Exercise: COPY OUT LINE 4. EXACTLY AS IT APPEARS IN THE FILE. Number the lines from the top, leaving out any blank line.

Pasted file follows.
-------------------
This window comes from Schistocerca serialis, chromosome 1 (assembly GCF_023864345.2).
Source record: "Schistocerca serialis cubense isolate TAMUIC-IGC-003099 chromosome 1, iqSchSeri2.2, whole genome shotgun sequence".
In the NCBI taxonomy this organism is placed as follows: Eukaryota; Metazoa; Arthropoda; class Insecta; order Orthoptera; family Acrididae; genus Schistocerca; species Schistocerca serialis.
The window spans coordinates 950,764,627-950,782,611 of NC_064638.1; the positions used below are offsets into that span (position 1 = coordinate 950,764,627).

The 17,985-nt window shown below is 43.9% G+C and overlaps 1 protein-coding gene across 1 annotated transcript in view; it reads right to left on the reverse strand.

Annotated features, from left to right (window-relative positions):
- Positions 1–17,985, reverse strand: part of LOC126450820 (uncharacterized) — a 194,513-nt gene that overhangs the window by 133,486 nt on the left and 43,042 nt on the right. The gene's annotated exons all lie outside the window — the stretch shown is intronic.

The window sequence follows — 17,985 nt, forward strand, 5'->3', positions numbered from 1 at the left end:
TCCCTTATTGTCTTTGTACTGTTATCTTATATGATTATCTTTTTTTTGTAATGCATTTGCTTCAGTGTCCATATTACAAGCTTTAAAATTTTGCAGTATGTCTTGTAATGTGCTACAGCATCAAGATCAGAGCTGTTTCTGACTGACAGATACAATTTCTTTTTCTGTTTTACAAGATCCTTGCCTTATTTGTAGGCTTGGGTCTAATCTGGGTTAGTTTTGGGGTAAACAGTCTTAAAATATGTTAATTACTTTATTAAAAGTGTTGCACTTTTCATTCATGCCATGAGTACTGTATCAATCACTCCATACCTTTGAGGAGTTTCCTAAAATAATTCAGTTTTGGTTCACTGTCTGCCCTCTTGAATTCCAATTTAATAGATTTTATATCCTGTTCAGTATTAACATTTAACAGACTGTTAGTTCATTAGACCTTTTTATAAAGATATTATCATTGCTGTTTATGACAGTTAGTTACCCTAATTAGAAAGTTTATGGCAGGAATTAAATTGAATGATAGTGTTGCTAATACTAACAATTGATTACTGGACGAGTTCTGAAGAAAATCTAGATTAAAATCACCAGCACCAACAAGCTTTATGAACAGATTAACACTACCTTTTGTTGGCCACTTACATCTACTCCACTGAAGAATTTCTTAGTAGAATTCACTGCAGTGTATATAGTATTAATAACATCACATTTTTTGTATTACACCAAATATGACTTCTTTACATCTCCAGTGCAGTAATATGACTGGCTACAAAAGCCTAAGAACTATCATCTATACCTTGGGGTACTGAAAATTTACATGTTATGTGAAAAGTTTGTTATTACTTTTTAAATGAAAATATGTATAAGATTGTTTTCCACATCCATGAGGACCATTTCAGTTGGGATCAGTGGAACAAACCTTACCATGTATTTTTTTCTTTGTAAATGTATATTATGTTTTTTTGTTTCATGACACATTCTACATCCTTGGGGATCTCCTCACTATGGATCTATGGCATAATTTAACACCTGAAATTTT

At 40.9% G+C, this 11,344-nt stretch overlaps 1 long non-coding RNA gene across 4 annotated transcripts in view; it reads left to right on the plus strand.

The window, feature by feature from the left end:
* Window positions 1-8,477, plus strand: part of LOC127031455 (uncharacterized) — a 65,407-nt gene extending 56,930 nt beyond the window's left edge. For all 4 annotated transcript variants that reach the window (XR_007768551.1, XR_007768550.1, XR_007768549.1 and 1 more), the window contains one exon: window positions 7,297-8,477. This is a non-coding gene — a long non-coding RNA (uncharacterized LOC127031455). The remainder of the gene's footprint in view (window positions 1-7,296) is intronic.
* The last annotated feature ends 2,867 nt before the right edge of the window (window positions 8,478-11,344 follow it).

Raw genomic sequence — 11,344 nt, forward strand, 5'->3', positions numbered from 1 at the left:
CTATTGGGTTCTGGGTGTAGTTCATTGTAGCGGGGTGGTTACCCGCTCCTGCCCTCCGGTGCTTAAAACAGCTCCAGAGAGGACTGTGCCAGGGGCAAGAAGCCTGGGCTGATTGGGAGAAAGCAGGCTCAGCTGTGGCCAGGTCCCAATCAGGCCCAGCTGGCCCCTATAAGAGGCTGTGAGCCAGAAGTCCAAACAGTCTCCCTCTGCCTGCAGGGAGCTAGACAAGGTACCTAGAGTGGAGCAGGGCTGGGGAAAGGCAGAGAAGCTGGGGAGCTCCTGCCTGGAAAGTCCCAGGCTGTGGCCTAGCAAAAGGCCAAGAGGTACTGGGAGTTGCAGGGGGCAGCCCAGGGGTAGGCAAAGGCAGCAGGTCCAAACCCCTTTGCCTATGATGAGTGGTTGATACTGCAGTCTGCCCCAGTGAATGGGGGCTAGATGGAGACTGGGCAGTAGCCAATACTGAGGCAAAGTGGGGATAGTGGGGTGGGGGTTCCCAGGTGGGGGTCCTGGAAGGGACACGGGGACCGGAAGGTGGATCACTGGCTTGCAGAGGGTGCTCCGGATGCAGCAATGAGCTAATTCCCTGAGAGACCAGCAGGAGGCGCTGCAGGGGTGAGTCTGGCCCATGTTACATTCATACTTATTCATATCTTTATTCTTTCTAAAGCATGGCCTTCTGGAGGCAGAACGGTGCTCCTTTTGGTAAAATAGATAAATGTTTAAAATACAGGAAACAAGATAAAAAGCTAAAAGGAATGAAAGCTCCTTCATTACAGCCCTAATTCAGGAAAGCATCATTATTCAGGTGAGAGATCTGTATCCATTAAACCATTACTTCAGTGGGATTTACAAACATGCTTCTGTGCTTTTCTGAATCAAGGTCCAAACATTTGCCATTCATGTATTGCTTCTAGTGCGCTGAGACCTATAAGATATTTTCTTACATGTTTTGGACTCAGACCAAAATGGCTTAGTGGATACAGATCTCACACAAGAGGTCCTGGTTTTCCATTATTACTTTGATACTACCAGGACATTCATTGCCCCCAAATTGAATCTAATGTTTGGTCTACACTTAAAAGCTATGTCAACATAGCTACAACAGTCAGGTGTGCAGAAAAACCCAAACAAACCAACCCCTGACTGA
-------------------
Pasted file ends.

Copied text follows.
The window spans coordinates 950,764,627-950,782,611 of NC_064638.1; the positions used below are offsets into that span (position 1 = coordinate 950,764,627).